With the change in climate and increasing threat of wildfires, what strategies would you support to make the community safer and more resilient?
The issue of making our community “safer” from an environmental perspective in relation to climate change is a new challenge for communities. I believe that we are able to implement our Community Wildfire Protection Plan, which is being updated and I’d like to see the recommendations implemented as quickly as possible. We need to understand how we maximize our ability to do as many of the identified prescriptions in the CWPP as possible in order to increase our ability to tap into available grant funding and coordinate our efforts so that the Regional District, Ministry of Forests, the City of WL and our own Community Forest are all on the same page. Fire protection and water conservation need to be tops on everyone’s mind too though, and those practices start at home. I’m proud that the resolution I put forward around financial incentives or insurance breaks for homeowners to fire smart their properties received unanimous endorsement at our recent UBCM convention. That resolution now goes to the provincial and federal governments to implement.
Considering we always rank in the top 10 for crime severity, do you think Williams Lake is a safe place to live for everyone?
Absolutely! Williams Lake is a very safe community for everyone. Statistics don’t make a community safe, the attitudes of our community members do. We’ve identified a flaw within the way the crime stats are being reported out and both the RCMP and Stats Canada agree it needs addressing. We’re already working on resolving this issue and look forward to the more accurate placement in the middle of the pack for communities our size from across the country. Crime is an issue everywhere; Williams Lake is no different and I’m committed to keep working on this issue.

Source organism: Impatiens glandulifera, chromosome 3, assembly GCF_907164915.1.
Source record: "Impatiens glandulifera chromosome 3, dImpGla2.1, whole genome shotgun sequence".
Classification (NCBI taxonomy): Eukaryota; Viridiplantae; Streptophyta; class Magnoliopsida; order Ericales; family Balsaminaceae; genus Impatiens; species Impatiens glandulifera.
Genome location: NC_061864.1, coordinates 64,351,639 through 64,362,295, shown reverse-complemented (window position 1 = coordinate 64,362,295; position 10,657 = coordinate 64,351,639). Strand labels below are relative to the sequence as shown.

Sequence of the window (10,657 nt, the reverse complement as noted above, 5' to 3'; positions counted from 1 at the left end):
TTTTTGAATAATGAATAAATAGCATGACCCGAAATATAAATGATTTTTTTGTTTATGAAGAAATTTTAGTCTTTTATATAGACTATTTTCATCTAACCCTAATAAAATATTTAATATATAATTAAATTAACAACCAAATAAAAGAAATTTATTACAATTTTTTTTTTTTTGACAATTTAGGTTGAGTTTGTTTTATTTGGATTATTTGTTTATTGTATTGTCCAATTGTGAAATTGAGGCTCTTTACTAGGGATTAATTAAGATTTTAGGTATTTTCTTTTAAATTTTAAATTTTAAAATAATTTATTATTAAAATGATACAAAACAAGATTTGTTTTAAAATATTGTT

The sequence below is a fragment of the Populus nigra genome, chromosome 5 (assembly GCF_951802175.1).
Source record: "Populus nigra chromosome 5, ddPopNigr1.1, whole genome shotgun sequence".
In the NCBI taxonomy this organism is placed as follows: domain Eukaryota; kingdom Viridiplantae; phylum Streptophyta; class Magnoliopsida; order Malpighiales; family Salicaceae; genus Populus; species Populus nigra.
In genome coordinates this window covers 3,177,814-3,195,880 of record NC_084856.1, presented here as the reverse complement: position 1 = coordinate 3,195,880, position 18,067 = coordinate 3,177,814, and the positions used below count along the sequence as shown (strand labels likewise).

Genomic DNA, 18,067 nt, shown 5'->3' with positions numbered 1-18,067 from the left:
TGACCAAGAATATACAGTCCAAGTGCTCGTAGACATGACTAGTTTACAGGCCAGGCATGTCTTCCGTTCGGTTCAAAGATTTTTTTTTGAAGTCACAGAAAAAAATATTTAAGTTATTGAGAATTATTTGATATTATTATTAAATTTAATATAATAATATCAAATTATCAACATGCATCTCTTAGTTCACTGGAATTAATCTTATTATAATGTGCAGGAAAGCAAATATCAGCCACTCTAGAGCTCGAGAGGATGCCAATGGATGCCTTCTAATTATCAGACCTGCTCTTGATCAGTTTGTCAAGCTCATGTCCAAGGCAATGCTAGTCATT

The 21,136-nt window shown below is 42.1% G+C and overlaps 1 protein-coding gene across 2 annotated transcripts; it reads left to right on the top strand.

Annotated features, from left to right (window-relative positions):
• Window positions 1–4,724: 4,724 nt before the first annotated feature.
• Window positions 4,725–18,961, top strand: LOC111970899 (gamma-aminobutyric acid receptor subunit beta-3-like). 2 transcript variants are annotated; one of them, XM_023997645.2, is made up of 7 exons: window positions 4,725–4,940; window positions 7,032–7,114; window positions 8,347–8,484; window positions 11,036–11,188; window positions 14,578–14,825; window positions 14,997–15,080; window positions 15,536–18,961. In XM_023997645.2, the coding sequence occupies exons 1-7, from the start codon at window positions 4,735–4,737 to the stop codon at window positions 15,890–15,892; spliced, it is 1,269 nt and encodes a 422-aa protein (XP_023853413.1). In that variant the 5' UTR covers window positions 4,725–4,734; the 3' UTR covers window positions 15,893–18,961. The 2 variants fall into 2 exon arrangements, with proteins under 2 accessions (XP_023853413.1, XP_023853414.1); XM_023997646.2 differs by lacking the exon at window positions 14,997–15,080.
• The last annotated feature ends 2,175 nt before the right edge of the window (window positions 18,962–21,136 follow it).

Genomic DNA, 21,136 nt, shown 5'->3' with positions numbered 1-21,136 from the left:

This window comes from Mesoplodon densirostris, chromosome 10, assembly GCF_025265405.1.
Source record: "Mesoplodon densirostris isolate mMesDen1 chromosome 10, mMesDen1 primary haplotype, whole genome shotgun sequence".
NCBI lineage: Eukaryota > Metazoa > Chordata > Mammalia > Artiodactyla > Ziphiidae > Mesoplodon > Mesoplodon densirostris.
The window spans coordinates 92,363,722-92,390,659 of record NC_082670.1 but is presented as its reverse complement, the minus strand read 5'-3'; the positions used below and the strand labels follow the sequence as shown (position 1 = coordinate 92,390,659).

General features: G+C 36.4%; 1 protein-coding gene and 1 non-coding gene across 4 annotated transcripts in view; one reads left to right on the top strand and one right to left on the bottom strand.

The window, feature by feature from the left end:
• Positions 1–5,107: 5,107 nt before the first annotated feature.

What would you do to protect and/or enhance the city’s air quality?
I have no reason to believe our air quality is poor. I often check our cities rankings on the Air Quality website www.bcairquality.ca and when we remove the anomalies of the last 2 wildfire seasons, our air quality is regularly quite good. When our air quality is poorest is during the winter time when people use their wood stoves. Combine that with occasional inversions which affect our valley and we have worse conditions. This seems relatively like common sense. Otherwise I have yet to see results of our city’s air quality being poor.
What ideas do you have for the proposed trail and amenities on the RC Cotton Site that would preserve Scout Island as a nature sanctuary and wildlife viewing area while giving residents more access to the lake?
I’m actually really excited about this. My ideas include a new, larger boat launch, a parking lot big enough to accommodate trucks with boat trailers, a green space, wide accessible trails that connect to South Lakeside and a connection to Scout Island via a pedestrian bridge. As for the rest of the property, I think we need to balance development with the natural aspects of being on the lake-head. What I’m most excited about though is hearing from the community what they want there. It’s my job to listen, consider and act on the wants and needs of the entire community. Tell me your ideas!